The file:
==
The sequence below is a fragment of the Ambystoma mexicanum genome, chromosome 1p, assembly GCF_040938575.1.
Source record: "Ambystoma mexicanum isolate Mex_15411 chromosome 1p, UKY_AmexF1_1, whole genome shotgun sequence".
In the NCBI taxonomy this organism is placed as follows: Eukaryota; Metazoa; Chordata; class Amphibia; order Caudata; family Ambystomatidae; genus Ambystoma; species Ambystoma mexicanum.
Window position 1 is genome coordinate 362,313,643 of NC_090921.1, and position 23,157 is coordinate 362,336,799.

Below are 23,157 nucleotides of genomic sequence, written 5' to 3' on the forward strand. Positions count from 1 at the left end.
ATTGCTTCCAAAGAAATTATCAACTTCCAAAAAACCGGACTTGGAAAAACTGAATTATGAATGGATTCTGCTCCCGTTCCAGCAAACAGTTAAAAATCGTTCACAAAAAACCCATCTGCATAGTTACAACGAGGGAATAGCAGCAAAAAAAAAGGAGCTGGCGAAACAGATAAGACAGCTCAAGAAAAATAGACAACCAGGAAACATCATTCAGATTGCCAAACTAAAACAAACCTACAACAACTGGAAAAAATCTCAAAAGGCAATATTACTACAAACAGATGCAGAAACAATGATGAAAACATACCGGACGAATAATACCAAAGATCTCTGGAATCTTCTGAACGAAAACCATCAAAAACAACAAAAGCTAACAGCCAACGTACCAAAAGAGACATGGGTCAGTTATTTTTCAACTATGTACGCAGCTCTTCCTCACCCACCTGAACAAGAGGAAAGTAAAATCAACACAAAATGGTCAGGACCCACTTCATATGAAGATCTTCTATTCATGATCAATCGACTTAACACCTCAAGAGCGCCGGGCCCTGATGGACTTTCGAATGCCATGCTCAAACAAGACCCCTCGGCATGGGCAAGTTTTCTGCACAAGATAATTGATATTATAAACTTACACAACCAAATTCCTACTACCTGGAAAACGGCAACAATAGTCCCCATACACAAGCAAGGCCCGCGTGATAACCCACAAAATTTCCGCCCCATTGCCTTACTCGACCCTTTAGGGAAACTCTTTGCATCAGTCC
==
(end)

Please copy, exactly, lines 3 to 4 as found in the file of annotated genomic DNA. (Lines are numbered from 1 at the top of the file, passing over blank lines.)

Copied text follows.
In the NCBI taxonomy this organism is placed as follows: Eukaryota; Metazoa; Chordata; class Amphibia; order Caudata; family Ambystomatidae; genus Ambystoma; species Ambystoma mexicanum.
Window position 1 is genome coordinate 362,313,643 of NC_090921.1, and position 23,157 is coordinate 362,336,799.